Otherwise dogs could not be used to track a fugitive if the fugitive did not know that the dog hounds had his scent. A getaway car could not be identified and followed based on the license plate number if the driver reasonably thought he had gotten away unseen. The recent number of cell phone technology does not change this. If it did, then technology would help criminals but not the police. It follows that Skinner had no expectation of privacy in the context of this case, just as the driver of a getaway car has no expectation of privacy in the particular combination of colors of the car’s paint.
But it does not follow at all. “What a person knowingly exposes to the public, even in his own home or office, is not a subject of Fourth Amendment protection,” the Supreme Court explained in the seminal case of Katz v. United States, “But what he seeks to preserve as private, even in an area accessible to the public, may be constitutionally protected.” Any member of the public can buy a dog and follow a scent. Any member of the public can view and copy down a license plate number. Any member of the public can view the external paint job of a car. But any member of the public cannot just track the GPS signal of a random cell phone—and if they could, most of us would be extremely wary about carrying cell phones. Unlike all these other examples, GPS tracking as employed here depends crucially on the ability of police to invoke state authority—a seemingly salient distinction the court fails to take any note of.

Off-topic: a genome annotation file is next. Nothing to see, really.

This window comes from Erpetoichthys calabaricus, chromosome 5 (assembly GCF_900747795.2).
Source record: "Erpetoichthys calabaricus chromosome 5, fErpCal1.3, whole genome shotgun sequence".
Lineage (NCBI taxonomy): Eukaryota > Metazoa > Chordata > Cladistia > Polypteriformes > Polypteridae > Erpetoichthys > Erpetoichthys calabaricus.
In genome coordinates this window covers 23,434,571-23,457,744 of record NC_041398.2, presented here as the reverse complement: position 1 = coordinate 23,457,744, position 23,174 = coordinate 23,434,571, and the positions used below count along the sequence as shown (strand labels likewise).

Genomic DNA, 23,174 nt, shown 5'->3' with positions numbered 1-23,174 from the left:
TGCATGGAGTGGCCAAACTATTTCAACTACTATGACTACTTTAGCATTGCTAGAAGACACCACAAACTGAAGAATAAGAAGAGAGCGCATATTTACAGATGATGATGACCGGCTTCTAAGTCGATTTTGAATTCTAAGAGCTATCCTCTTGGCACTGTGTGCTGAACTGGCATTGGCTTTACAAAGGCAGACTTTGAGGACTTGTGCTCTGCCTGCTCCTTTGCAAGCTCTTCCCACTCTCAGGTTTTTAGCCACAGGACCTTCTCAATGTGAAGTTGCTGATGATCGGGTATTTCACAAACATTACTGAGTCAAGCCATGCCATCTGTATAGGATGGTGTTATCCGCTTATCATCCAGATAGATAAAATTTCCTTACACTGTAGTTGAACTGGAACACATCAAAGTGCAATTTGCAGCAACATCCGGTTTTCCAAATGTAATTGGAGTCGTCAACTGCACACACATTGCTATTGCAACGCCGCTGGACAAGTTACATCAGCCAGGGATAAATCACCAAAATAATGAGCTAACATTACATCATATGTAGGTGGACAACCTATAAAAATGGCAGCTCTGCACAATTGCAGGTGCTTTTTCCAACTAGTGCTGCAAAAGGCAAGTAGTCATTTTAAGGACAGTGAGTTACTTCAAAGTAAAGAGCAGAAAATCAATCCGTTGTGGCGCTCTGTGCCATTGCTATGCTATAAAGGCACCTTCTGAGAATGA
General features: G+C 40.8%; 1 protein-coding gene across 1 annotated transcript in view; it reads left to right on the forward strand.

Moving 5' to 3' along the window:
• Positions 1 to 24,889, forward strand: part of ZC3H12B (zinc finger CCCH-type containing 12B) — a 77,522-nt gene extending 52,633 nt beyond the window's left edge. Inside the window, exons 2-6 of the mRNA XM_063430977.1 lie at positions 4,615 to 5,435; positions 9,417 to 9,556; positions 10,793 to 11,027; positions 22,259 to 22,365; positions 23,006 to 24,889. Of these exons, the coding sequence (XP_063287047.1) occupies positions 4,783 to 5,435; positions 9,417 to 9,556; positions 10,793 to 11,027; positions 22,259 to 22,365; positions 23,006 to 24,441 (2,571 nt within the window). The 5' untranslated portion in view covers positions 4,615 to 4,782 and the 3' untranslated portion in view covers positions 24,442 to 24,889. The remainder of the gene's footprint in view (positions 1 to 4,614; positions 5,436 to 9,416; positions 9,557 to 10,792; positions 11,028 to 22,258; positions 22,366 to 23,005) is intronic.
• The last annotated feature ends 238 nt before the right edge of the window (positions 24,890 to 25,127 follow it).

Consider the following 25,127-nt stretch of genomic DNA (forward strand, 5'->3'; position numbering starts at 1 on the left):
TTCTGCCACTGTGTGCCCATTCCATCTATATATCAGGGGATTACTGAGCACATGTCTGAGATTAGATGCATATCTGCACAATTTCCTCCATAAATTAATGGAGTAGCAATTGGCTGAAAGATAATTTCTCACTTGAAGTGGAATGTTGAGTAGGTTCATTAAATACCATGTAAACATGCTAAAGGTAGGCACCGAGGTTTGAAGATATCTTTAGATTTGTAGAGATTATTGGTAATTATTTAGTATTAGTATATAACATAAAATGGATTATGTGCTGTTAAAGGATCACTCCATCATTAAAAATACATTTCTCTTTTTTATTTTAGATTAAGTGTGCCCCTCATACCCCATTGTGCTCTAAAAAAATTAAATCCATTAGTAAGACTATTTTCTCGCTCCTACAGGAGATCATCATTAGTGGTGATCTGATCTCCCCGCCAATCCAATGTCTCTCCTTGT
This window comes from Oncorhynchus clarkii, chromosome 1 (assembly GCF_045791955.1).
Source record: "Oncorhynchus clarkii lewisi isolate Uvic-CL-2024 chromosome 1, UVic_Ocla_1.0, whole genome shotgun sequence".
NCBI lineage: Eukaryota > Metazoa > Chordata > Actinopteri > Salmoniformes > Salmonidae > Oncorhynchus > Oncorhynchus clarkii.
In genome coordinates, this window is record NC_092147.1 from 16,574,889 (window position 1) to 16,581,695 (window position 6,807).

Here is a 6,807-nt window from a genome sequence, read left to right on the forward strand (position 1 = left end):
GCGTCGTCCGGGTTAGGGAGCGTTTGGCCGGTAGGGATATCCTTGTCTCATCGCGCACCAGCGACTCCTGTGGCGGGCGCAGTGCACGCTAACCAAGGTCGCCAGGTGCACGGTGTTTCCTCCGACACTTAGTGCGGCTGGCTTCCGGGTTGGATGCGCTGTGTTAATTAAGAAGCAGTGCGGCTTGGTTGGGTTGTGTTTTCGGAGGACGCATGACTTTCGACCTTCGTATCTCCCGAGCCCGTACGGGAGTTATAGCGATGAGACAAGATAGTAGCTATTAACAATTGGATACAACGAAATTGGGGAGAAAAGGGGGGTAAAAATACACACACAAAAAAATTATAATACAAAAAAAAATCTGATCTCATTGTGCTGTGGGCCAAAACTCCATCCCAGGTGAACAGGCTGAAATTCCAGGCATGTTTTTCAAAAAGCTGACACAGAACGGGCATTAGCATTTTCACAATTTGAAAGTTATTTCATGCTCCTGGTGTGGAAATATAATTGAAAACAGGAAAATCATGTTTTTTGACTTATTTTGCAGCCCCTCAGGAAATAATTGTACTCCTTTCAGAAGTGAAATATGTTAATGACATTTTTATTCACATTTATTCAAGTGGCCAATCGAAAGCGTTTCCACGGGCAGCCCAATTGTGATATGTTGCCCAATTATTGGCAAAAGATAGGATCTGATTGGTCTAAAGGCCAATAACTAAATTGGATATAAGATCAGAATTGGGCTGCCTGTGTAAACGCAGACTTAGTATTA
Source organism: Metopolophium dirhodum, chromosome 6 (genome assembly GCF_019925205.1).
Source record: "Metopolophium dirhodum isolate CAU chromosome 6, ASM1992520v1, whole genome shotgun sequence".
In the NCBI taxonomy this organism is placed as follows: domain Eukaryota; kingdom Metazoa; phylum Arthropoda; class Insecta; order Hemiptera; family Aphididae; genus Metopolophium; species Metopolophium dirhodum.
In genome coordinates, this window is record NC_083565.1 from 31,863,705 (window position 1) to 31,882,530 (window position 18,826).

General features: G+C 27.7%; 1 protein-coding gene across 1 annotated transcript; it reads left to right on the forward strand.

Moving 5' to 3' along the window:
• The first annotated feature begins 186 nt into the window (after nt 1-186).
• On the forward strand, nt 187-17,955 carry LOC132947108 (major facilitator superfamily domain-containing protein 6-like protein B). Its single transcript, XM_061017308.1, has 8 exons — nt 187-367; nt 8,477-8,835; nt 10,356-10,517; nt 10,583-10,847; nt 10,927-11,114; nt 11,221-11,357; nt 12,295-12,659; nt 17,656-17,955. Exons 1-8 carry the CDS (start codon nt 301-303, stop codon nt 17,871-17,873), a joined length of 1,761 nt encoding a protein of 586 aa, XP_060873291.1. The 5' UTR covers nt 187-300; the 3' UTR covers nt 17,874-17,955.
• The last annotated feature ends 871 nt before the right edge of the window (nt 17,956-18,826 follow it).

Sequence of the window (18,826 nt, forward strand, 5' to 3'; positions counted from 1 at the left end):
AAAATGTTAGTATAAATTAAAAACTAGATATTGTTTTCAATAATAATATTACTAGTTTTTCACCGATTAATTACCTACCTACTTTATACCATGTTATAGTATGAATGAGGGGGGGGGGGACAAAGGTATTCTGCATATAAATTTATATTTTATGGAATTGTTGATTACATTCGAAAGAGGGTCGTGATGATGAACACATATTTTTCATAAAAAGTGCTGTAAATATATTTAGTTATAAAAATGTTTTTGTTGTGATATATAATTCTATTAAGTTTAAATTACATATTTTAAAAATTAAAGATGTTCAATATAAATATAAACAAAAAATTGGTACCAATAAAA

Finally, the judges move on from these dubious analogies and cite an actual precedent: United States v. Knotts. In Knotts, police had placed a relatively short range tracking “beeper” in a can of chloroform sold to suspected drug manufacturers. Having monitored the sale of the canister, police followed the car in which the suspects had placed it, using the beeper to supplement their visual observation of the car’s public journey, and ultimately relying on it to recover the trail when they lost the suspects. The Supreme Court held that no Fourth Amendment expectation of privacy had been violated, because the location of the car police had been tailing was information exposed to any observer on the road. Here too, the court reasoned, Skinner’s RV was moving along public roads visible to any member of the public.
Unfortunately, this falls apart as soon as you begin thinking about it for a moment. The information that is exposed to the general public, in all these cases, is that a car with a particular external appearance is at such-and-such location at such-and-such a time. Having already observed their lojacked canister being loaded into the suspect’s car, that was the very information the police needed to maintain their tail.